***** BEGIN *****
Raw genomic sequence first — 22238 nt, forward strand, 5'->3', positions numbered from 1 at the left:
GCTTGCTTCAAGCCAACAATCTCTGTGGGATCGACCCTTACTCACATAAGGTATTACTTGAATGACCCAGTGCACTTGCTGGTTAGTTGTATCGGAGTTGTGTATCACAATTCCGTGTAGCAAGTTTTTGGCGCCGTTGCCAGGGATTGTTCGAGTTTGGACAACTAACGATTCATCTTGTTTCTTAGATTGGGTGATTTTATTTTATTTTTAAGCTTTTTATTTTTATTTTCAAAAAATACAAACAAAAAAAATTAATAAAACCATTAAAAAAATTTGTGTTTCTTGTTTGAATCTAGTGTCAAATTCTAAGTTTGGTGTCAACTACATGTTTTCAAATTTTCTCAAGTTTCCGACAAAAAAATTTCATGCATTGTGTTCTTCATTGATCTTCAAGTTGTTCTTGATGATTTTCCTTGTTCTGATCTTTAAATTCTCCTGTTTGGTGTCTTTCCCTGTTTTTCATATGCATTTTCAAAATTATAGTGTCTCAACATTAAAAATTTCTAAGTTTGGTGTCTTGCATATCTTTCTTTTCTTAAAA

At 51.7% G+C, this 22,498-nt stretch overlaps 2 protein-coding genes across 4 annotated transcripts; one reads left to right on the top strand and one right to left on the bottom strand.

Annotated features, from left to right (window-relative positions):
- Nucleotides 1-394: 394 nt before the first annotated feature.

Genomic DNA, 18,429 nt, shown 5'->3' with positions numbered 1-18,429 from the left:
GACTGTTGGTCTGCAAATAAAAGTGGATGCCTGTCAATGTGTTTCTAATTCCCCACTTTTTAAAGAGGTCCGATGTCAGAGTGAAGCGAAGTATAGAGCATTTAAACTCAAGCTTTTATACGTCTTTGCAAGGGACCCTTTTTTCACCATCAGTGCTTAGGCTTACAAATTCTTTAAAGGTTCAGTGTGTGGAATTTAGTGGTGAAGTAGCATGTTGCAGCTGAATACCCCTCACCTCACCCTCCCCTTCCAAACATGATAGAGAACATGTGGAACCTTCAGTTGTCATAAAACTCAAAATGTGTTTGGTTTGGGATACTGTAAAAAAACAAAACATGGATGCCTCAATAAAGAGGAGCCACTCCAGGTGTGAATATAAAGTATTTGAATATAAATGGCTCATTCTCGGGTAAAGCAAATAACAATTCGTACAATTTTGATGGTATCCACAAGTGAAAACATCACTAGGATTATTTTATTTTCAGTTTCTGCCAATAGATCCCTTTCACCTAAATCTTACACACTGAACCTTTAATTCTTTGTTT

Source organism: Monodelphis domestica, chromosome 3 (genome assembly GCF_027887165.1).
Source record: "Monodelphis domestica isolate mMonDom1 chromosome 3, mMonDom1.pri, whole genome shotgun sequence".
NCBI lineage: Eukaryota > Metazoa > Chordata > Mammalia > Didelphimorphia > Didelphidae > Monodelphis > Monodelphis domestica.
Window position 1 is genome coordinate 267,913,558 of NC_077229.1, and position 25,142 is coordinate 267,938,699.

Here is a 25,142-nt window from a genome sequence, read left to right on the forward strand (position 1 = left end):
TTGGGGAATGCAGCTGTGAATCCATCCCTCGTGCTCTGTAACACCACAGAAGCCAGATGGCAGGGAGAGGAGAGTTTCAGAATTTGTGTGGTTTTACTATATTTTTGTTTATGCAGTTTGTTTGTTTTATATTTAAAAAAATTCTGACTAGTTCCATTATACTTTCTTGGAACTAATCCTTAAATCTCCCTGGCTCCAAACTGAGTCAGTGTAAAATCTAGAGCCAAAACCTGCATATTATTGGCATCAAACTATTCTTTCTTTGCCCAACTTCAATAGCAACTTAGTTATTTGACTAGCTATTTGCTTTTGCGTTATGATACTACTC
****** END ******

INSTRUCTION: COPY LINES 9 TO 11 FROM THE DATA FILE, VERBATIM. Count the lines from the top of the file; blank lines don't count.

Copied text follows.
Source record: "Monodelphis domestica isolate mMonDom1 chromosome 3, mMonDom1.pri, whole genome shotgun sequence".
NCBI lineage: Eukaryota > Metazoa > Chordata > Mammalia > Didelphimorphia > Didelphidae > Monodelphis > Monodelphis domestica.
Window position 1 is genome coordinate 267,913,558 of NC_077229.1, and position 25,142 is coordinate 267,938,699.